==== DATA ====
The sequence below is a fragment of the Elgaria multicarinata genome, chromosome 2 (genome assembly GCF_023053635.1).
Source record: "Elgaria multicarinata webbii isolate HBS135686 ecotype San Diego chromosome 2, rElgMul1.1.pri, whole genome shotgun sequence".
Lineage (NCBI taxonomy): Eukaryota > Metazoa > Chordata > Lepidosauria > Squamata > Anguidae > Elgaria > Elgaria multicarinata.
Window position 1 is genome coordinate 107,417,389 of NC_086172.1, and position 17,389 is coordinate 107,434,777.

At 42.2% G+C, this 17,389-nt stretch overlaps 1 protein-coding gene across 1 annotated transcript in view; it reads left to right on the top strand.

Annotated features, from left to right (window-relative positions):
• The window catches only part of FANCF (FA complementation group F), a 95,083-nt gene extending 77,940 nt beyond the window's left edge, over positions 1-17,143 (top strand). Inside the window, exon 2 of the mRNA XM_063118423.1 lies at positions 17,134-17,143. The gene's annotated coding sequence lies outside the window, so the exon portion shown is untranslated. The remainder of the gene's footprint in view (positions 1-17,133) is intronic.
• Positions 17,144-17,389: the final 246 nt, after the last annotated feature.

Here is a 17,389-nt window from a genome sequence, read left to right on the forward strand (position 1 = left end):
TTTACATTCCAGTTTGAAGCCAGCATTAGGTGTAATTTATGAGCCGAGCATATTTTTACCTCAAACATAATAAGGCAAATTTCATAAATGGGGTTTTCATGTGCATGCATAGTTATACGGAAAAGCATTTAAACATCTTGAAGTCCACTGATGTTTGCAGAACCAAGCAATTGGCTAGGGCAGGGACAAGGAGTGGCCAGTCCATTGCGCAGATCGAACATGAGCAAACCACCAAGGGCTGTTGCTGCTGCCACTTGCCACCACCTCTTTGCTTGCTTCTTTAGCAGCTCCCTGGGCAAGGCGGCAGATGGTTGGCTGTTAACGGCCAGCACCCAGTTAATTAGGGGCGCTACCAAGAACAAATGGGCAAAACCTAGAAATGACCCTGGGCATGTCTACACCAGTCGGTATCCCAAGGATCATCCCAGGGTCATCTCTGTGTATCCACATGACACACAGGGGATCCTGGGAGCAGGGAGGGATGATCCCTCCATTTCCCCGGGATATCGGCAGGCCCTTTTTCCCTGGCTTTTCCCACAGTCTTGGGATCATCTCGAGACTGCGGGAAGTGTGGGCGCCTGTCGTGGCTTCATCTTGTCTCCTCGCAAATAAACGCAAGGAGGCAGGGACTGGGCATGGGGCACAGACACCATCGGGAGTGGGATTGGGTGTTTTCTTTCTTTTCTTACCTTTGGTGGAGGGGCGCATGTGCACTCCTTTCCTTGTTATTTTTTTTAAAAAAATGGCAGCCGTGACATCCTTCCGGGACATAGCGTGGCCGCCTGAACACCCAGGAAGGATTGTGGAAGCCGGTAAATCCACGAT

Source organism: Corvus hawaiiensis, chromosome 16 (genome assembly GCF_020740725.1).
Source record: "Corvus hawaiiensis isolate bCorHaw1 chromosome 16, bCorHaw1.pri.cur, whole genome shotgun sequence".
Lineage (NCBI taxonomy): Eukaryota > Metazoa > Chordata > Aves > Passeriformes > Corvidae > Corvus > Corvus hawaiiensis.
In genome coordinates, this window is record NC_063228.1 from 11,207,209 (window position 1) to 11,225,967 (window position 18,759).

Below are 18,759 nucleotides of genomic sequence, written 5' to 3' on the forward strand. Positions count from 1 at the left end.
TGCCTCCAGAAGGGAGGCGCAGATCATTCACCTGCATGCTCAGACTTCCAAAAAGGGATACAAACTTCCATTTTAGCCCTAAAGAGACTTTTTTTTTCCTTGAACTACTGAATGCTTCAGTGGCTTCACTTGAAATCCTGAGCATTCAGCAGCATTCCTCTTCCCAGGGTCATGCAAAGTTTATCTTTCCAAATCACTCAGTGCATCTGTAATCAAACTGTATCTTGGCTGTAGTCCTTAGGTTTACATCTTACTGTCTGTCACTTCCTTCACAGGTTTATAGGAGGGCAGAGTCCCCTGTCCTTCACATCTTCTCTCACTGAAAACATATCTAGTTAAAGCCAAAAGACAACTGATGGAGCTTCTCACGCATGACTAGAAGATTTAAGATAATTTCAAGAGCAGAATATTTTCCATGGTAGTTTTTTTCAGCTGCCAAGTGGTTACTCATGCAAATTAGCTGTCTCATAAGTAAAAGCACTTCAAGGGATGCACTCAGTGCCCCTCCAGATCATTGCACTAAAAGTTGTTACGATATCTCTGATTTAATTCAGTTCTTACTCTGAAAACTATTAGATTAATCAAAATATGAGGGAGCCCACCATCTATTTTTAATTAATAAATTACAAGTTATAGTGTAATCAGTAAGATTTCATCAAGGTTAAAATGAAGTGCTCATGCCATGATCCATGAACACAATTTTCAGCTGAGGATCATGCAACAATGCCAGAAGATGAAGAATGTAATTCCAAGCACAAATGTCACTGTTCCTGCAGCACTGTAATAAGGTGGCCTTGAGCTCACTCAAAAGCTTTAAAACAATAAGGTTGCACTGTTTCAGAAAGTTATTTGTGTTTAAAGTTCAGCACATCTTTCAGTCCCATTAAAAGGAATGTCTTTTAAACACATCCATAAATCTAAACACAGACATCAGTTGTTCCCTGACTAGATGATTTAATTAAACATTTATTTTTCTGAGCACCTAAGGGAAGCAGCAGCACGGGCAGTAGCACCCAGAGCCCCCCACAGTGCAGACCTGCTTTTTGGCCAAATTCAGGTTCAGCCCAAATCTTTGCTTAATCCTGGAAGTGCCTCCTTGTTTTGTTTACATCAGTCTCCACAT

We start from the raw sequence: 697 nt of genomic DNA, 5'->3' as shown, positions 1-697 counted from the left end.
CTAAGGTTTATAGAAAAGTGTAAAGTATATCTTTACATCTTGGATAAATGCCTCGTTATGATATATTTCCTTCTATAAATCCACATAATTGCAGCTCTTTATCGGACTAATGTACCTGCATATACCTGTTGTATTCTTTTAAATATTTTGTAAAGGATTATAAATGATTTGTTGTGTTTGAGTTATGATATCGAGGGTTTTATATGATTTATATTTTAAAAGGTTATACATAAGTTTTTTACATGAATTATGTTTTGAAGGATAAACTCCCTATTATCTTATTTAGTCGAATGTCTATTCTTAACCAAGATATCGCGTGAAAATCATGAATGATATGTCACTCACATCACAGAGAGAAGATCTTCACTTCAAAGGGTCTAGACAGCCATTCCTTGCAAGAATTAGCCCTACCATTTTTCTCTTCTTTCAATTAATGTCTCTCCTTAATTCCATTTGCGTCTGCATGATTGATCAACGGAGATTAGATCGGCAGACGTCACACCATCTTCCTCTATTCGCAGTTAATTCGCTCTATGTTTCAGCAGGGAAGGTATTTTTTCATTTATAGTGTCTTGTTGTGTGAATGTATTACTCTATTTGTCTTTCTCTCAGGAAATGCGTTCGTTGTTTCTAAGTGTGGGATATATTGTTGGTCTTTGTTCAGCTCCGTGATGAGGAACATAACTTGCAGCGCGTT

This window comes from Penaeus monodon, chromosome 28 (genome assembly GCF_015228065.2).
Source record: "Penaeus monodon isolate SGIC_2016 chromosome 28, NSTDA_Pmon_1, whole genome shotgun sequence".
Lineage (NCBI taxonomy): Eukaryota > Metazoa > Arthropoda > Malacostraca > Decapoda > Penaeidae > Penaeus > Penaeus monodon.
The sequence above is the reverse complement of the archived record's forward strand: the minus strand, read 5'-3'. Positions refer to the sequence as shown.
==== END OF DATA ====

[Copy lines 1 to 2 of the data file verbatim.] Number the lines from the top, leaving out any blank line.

The sequence below is a fragment of the Elgaria multicarinata genome, chromosome 2 (genome assembly GCF_023053635.1).
Source record: "Elgaria multicarinata webbii isolate HBS135686 ecotype San Diego chromosome 2, rElgMul1.1.pri, whole genome shotgun sequence".